Habitat & Conservation  |  11/29/2022

Outcome Based Grazing and What it Means for Conservation

Photos by Hunter Vandonsel

Working with livestock operators on those open landscapes extends the PF mission westward

By Adrienne Hoskins, Idaho Program Coordinator - Outcome-Based Grazing

For many, thinking about “The West” brings images to mind of cows grazing on open landscapes and cowboys watching over their herd.

As Pheasants Forever works to expand their upland habitat mission in the West, these cows and cowboys are a large part of that expansion. Working with livestock operators on those open landscapes extends the PF mission westward.

These landscapes are largely made up of public lands managed by the Bureau of Land Management (BLM). In 2017, the BLM started to look at how to provide flexibility in livestock grazing authorizations. Those authorizations historically had rigid terms and conditions, with few options to adjust plans based on current conditions on the ground. The ability to incorporate flexibilities in the terms and conditions is available through current and existing policy once properly analyzed in the appropriate NEPA (National Environmental and Policy Act) document. Enter the outcome-based grazing program!

When developing these authorizations, BLM personnel and the authorized grazing operator develop SMART (Specific, Measurable, Achievable, Relevant and Trackable) objectives, a monitoring plan that looks at long- and short-term rangeland indicators, and incorporates cooperative monitoring and consultation with the authorized grazing operator. This program allows for flexibility to be incorporated into the annual grazing management plan to respond to current on-the-ground conditions facing the individual rancher’s grazing operation.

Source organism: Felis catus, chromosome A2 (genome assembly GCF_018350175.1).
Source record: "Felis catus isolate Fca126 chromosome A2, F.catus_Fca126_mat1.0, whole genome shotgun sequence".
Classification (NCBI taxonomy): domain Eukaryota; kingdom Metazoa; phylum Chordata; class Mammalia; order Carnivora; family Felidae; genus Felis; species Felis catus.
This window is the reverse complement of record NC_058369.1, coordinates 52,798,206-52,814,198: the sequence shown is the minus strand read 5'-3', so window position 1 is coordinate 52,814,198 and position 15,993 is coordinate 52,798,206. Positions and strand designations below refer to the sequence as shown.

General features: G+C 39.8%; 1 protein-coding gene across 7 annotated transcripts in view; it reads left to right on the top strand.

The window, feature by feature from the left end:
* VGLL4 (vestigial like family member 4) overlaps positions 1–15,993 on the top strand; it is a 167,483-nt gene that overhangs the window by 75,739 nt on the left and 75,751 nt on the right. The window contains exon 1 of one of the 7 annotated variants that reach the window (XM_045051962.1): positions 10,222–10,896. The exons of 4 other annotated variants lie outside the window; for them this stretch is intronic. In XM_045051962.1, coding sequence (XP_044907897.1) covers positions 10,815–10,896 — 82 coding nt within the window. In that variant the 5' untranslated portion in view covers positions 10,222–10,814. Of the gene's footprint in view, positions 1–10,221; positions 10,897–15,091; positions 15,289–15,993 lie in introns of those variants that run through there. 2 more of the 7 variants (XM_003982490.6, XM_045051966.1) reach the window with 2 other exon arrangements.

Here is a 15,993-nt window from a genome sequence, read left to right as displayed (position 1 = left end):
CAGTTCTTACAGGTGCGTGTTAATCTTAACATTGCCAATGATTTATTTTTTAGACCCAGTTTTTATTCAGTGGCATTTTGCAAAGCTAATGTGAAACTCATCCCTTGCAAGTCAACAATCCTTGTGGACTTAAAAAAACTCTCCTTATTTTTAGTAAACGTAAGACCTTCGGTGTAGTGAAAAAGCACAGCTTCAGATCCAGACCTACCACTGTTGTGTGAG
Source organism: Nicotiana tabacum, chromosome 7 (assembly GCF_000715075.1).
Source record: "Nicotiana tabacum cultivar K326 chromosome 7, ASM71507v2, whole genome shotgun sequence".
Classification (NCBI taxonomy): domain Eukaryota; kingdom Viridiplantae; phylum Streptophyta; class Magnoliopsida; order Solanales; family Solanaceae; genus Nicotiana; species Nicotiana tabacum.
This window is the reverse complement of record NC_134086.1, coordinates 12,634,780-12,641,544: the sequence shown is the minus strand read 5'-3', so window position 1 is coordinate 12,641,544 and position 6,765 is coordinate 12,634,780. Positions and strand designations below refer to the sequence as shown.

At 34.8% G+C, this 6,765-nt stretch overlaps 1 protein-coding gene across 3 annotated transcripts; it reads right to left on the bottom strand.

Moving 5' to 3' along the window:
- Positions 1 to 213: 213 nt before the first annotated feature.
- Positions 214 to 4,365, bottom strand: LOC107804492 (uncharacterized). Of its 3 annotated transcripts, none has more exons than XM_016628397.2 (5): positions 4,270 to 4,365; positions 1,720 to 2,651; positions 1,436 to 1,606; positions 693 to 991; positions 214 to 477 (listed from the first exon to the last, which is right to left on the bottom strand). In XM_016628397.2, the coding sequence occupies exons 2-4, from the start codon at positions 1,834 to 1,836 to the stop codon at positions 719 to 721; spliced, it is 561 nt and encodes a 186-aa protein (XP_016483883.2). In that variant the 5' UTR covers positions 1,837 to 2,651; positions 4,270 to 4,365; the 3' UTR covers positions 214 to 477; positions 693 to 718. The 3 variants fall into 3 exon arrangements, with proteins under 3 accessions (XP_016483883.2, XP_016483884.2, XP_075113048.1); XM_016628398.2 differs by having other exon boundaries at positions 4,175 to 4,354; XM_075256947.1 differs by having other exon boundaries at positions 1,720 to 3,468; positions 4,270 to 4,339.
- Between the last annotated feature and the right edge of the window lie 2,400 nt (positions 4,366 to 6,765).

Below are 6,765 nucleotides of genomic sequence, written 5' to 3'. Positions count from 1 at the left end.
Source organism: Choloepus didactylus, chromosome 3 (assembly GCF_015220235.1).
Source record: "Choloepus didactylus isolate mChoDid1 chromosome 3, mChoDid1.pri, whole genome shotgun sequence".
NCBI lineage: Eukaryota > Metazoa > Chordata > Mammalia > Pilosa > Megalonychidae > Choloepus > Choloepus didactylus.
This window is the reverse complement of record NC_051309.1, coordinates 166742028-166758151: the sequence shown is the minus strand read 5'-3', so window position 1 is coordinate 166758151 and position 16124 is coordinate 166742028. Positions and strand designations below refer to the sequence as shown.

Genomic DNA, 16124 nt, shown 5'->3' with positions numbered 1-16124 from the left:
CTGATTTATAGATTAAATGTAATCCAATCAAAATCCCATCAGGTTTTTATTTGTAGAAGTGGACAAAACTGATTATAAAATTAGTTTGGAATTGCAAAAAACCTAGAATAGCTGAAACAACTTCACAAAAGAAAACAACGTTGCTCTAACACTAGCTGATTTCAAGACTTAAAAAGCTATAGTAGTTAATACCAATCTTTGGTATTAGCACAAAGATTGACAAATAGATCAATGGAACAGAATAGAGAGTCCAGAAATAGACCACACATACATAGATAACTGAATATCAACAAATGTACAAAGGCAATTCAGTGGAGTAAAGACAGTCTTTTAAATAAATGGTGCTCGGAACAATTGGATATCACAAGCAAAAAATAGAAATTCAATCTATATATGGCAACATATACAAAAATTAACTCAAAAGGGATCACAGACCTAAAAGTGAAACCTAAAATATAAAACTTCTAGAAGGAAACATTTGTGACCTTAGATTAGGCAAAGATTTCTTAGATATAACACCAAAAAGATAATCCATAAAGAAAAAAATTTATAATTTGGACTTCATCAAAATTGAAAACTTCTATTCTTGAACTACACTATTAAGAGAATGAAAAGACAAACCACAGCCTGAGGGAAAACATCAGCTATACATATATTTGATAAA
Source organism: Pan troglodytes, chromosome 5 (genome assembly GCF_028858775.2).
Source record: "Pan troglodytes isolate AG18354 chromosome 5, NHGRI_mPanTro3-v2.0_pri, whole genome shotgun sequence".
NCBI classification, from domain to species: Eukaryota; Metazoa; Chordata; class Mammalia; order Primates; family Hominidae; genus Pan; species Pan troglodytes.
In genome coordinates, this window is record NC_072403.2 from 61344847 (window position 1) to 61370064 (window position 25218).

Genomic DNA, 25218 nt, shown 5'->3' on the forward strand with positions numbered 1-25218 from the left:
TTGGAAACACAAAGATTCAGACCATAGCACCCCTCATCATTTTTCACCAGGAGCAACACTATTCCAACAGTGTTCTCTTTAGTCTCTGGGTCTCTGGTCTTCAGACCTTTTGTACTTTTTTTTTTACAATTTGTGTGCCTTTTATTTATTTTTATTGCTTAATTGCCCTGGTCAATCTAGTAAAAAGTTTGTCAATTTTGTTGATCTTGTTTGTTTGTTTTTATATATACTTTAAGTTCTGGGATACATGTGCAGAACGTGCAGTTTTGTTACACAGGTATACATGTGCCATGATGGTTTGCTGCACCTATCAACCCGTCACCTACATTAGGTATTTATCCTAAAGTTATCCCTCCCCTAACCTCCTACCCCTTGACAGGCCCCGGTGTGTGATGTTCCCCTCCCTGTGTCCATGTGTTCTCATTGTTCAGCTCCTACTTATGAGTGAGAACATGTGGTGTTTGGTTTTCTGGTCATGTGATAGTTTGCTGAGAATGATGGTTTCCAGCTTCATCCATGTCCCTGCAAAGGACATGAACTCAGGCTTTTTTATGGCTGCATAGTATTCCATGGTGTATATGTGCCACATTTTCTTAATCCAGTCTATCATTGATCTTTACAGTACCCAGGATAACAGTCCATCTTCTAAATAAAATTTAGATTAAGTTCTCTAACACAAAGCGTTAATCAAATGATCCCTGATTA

Examples of the flexibilities these ranchers are allowed to implement include adjusting the timing of their pasture moves, and leaving a pasture earlier some years when the vegetation objectives are met. Another example: The grazing season shifts, and turnout of livestock to graze could be later to accommodate a cool, dry spring when rangelands are not yet ready to be grazed. Still more examples come into play when ranchers are dealing with the effects of drought; this allows flexibility to use water haul sites, or to adjust pasture rotation to avoid areas affected by the fire.

How does this all feed into PF’s goal of improving habitat for wildlife? When livestock operations are managed with ecological and economic benefits in mind, it is a win-win. Small changes can have large implications over time to the health of the rangeland and the wildlife habitat they provide.

Now, when you envision livestock grazing with a cowboy watching over them, add to that vision the cowboy collecting data and working with government and non-government agencies to preserve working landscapes that provide for the livestock, rangeland health and wildlife habitat. With partners like Intermountain West Joint Venture, the Bureau of Land Management and Pheasants Forever working together towards a common outcome, the rangelands of the West are in great hands.

By Adrienne Hoskins, Idaho Program Coordinator - Outcome-Based Grazing

This story originally appeared in the 2022 Fall Issue of the Pheasants Forever Journal. If you enjoyed it and would like to be the first to read more great upland content like this, become a member today!